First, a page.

The main controllable factor, which affects the length of the development cycle, is the overhead for planning and administrative. The integrated planning tool in Rational Team Concert for System z helps you minimize this cost and the risks involved. For example, when building and tracking a sprint with Rational Team Concert for System z, the plans can be assessed for risk of completion problems, and during execution, the owners of the items can update the completion risk information. This provides a very clear indication of whether the contents of each sprint are likely to be completed. The user is then able to take action and adjust the plans as required.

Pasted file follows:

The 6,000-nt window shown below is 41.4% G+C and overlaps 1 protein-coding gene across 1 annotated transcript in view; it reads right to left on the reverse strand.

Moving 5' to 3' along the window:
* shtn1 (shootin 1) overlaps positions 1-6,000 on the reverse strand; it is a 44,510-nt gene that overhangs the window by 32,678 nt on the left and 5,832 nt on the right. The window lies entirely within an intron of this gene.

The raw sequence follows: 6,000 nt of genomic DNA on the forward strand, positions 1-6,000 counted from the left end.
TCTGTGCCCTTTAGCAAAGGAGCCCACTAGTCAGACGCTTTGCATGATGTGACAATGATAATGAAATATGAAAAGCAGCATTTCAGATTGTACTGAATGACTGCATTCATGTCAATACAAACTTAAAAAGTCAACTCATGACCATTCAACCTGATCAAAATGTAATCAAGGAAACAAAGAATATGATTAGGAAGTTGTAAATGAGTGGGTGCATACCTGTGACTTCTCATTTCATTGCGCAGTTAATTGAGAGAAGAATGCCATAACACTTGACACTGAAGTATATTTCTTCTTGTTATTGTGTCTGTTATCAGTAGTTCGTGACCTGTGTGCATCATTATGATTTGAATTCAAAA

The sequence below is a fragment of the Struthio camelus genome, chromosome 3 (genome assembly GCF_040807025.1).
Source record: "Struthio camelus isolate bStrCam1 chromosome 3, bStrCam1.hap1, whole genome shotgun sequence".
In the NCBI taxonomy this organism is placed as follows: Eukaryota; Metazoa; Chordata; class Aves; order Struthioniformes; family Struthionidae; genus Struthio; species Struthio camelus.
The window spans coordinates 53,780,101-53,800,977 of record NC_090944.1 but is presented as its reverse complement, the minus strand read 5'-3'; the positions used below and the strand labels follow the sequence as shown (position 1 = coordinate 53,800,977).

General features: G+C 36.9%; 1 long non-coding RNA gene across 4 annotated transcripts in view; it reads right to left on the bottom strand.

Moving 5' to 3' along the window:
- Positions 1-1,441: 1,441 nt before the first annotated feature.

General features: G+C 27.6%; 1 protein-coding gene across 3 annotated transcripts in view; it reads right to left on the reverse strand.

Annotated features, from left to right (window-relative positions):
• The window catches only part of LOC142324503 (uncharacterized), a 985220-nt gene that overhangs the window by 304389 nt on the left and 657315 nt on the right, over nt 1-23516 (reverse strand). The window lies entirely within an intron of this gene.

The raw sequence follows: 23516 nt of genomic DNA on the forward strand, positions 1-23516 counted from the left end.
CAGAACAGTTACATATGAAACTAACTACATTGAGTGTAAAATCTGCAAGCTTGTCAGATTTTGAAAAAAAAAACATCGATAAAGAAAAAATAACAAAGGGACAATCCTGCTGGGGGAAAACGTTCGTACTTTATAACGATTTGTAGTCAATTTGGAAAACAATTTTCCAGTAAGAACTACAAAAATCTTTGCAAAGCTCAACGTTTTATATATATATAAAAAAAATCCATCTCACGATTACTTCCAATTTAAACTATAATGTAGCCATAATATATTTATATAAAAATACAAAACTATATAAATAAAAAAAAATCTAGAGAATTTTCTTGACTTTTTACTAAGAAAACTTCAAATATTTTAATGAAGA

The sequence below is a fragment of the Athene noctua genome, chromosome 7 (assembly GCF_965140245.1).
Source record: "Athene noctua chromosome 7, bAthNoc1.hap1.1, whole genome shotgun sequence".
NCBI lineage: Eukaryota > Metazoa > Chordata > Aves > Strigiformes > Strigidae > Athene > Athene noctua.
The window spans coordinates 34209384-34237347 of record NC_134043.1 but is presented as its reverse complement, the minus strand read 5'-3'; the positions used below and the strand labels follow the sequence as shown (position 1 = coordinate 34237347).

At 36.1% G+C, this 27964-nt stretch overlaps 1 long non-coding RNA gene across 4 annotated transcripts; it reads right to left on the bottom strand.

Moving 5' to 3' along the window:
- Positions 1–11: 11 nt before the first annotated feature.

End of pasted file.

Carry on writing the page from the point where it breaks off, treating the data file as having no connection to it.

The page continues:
There is no dispute that process improvement delivers value to any organization. Automation enables you to realize the full value of that improvement sooner and to maintain it without losing potency. The difficult part is implementing process improvement and automation when faced with the challenges of mainframe development. Rational Team Concert for System z provides an automation framework for process improvement across heterogeneous development environments that include the System z platform. This means that Rational Team Concert for System z can allow agile techniques to be employed in previously hostile configurations by providing an enterprise-wide planning and collaboration environment for software development. As a result, all modern development processes are now practical propositions for organizations that have IBM System z environments.